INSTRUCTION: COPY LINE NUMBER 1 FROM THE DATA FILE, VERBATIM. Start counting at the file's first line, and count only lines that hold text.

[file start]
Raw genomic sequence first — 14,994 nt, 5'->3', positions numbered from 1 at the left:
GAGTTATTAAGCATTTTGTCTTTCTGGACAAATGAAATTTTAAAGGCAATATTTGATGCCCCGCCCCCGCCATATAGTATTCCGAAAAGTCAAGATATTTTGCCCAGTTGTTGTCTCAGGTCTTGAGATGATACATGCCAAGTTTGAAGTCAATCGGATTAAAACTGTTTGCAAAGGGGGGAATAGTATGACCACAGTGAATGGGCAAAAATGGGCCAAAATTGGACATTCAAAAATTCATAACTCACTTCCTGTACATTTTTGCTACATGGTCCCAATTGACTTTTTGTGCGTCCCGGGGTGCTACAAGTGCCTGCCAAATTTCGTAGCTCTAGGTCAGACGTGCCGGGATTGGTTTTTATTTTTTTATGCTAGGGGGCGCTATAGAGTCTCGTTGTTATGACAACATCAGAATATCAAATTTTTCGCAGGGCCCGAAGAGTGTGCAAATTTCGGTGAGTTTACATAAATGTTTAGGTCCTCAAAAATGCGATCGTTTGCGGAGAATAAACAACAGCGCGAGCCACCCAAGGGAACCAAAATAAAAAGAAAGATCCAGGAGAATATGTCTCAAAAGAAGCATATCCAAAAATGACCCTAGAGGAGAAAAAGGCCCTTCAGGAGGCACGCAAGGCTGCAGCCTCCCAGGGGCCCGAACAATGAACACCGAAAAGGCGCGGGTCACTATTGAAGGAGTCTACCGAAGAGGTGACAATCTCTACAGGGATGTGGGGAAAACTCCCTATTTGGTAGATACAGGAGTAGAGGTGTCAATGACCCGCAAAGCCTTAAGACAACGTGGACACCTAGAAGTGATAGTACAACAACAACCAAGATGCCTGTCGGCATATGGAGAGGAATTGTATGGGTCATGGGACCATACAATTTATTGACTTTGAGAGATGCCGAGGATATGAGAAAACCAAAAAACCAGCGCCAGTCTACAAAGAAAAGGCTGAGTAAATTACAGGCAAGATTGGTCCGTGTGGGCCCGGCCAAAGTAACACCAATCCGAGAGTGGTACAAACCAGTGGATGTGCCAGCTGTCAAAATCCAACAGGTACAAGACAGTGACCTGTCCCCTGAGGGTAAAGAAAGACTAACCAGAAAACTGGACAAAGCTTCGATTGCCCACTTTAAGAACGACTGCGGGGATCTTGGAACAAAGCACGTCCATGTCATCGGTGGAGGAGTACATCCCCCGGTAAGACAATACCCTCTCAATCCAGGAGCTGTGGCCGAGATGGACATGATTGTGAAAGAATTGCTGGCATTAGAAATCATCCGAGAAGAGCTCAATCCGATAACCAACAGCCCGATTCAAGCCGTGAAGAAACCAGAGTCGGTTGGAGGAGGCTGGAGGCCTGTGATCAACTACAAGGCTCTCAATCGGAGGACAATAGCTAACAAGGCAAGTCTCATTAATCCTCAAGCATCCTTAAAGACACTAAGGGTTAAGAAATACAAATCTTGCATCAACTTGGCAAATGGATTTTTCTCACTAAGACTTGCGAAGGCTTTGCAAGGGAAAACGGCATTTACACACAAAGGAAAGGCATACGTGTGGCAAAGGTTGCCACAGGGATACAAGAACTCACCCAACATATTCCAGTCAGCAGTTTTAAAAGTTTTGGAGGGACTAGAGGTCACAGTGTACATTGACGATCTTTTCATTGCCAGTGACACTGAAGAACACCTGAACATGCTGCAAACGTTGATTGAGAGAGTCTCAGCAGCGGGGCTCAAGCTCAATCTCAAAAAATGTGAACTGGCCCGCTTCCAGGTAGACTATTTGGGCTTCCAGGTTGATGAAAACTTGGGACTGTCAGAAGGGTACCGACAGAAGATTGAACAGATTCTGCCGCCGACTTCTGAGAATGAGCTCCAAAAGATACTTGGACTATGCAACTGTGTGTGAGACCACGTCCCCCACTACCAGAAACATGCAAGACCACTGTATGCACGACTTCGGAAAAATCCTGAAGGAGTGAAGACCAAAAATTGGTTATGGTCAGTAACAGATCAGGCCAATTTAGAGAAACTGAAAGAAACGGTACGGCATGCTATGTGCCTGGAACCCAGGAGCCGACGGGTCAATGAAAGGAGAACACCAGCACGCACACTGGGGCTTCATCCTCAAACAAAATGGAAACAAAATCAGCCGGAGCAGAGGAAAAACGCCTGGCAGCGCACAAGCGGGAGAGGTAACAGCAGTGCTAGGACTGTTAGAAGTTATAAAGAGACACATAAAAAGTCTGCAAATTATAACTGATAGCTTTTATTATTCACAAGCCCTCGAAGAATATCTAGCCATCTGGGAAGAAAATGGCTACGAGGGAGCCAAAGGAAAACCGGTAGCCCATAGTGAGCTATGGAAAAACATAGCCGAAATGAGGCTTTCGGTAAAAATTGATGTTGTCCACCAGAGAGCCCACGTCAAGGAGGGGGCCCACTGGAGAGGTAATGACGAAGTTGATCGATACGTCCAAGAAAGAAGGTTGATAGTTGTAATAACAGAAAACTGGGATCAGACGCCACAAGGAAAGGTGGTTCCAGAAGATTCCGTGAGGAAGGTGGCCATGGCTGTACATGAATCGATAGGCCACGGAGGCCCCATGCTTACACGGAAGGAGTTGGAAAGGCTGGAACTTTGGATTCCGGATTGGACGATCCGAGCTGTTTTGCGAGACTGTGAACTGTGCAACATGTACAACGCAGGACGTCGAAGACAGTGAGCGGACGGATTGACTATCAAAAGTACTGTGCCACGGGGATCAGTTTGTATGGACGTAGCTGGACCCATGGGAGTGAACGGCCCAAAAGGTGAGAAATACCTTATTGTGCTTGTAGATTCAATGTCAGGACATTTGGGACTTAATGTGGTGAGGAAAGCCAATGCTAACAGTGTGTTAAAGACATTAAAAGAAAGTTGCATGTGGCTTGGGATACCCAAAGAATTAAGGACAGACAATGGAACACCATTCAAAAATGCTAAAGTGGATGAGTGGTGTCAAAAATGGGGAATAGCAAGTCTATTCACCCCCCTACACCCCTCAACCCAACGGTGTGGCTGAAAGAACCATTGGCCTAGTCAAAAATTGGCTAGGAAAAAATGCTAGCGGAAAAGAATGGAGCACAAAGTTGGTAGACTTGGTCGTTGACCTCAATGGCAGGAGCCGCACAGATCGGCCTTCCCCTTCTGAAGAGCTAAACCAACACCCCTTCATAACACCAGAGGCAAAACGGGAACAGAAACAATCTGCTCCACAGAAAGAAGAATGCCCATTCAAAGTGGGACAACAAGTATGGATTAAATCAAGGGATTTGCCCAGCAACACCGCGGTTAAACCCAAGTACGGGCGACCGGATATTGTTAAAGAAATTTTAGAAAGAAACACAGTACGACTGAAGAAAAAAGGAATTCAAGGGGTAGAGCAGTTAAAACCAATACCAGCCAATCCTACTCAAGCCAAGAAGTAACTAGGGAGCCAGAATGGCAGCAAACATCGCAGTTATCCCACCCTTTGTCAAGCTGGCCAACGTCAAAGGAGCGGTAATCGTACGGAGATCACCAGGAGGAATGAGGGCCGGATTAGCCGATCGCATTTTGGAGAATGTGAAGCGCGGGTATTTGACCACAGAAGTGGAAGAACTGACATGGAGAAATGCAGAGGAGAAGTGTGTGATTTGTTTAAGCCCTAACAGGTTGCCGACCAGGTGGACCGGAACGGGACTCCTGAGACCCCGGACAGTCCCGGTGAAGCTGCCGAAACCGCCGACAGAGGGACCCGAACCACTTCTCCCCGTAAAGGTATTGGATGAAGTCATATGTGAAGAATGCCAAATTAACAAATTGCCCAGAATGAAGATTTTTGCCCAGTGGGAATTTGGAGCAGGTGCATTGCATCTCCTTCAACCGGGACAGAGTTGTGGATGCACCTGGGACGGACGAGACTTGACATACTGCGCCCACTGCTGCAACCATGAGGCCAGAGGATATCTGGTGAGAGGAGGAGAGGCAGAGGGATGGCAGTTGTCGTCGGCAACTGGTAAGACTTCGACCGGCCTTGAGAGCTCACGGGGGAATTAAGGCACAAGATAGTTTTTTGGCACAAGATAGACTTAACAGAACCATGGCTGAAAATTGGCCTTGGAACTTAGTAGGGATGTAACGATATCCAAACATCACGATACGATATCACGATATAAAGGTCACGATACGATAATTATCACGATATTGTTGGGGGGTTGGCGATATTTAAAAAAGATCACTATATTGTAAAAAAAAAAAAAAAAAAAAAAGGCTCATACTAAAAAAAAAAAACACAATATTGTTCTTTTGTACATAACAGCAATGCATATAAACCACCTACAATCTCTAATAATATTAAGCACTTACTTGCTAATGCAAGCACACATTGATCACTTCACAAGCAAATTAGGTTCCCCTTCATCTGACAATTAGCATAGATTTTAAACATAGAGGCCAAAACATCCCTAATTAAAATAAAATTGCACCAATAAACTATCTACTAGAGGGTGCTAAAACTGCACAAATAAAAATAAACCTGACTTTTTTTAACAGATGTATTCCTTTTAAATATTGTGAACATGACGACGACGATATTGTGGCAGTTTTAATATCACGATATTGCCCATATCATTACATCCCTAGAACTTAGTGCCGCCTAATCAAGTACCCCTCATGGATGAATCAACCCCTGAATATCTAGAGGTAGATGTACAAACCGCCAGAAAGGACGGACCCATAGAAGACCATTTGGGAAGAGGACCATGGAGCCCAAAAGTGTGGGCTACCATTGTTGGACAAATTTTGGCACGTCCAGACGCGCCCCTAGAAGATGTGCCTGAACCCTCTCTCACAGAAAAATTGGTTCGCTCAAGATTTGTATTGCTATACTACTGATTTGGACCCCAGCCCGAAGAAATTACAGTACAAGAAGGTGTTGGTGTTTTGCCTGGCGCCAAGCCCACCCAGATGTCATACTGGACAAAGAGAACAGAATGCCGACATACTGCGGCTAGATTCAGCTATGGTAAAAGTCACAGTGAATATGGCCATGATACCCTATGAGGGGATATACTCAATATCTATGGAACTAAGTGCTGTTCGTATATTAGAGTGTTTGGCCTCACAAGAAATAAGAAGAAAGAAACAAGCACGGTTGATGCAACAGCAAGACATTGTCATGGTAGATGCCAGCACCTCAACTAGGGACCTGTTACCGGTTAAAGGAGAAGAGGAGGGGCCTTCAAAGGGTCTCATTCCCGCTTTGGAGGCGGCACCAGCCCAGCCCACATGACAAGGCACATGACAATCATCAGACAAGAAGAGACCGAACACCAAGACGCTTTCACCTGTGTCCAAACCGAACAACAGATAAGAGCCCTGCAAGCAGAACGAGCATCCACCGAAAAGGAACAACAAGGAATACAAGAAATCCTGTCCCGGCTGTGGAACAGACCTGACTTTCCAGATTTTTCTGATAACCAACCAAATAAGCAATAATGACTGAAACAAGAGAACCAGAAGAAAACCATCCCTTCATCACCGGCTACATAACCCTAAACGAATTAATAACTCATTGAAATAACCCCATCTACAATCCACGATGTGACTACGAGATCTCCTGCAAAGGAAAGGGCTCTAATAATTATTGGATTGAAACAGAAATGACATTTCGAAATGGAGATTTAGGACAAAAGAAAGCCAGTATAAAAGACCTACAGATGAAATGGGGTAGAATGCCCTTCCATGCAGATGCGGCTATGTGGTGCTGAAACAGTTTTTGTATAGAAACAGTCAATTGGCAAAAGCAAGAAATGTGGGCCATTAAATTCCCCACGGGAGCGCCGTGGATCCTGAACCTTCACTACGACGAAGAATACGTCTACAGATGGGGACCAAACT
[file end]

Raw genomic sequence first — 14,994 nt, 5'->3', positions numbered from 1 at the left: